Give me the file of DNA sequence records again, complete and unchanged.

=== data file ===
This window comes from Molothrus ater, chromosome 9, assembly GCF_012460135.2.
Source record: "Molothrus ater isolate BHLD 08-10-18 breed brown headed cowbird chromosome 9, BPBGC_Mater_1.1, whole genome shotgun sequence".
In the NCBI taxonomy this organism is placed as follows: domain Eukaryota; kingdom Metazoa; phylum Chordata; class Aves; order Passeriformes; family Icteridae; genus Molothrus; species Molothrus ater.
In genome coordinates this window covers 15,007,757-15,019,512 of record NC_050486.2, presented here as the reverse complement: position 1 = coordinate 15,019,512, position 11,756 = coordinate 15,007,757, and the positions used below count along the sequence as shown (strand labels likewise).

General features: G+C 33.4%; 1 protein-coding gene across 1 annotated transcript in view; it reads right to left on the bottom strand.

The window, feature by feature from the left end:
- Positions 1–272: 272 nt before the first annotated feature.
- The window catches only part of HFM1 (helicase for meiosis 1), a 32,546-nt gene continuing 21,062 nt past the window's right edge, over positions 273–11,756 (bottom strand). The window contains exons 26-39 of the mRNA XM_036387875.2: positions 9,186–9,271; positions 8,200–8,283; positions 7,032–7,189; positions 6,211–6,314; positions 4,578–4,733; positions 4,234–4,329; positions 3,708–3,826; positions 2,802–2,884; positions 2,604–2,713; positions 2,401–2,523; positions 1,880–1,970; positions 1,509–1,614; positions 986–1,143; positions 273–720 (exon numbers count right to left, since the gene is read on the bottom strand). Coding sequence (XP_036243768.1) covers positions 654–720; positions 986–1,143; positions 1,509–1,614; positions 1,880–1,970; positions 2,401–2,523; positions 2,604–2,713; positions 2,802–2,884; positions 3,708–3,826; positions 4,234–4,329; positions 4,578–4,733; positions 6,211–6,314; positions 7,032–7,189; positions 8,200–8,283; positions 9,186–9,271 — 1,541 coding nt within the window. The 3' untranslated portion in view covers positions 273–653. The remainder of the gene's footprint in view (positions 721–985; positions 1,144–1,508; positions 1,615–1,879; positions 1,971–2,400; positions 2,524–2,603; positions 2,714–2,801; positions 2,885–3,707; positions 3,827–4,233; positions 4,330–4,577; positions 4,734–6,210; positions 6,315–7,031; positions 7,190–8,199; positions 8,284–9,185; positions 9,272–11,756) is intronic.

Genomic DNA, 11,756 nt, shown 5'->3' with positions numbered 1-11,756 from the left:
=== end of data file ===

This window comes from Molothrus ater, chromosome 9, assembly GCF_012460135.2.
Source record: "Molothrus ater isolate BHLD 08-10-18 breed brown headed cowbird chromosome 9, BPBGC_Mater_1.1, whole genome shotgun sequence".
In the NCBI taxonomy this organism is placed as follows: domain Eukaryota; kingdom Metazoa; phylum Chordata; class Aves; order Passeriformes; family Icteridae; genus Molothrus; species Molothrus ater.
In genome coordinates this window covers 15,007,757-15,019,512 of record NC_050486.2, presented here as the reverse complement: position 1 = coordinate 15,019,512, position 11,756 = coordinate 15,007,757, and the positions used below count along the sequence as shown (strand labels likewise).

General features: G+C 33.4%; 1 protein-coding gene across 1 annotated transcript in view; it reads right to left on the bottom strand.

The window, feature by feature from the left end:
- Positions 1–272: 272 nt before the first annotated feature.
- The window catches only part of HFM1 (helicase for meiosis 1), a 32,546-nt gene continuing 21,062 nt past the window's right edge, over positions 273–11,756 (bottom strand). The window contains exons 26-39 of the mRNA XM_036387875.2: positions 9,186–9,271; positions 8,200–8,283; positions 7,032–7,189; positions 6,211–6,314; positions 4,578–4,733; positions 4,234–4,329; positions 3,708–3,826; positions 2,802–2,884; positions 2,604–2,713; positions 2,401–2,523; positions 1,880–1,970; positions 1,509–1,614; positions 986–1,143; positions 273–720 (exon numbers count right to left, since the gene is read on the bottom strand). Coding sequence (XP_036243768.1) covers positions 654–720; positions 986–1,143; positions 1,509–1,614; positions 1,880–1,970; positions 2,401–2,523; positions 2,604–2,713; positions 2,802–2,884; positions 3,708–3,826; positions 4,234–4,329; positions 4,578–4,733; positions 6,211–6,314; positions 7,032–7,189; positions 8,200–8,283; positions 9,186–9,271 — 1,541 coding nt within the window. The 3' untranslated portion in view covers positions 273–653. The remainder of the gene's footprint in view (positions 721–985; positions 1,144–1,508; positions 1,615–1,879; positions 1,971–2,400; positions 2,524–2,603; positions 2,714–2,801; positions 2,885–3,707; positions 3,827–4,233; positions 4,330–4,577; positions 4,734–6,210; positions 6,315–7,031; positions 7,190–8,199; positions 8,284–9,185; positions 9,272–11,756) is intronic.

Genomic DNA, 11,756 nt, shown 5'->3' with positions numbered 1-11,756 from the left: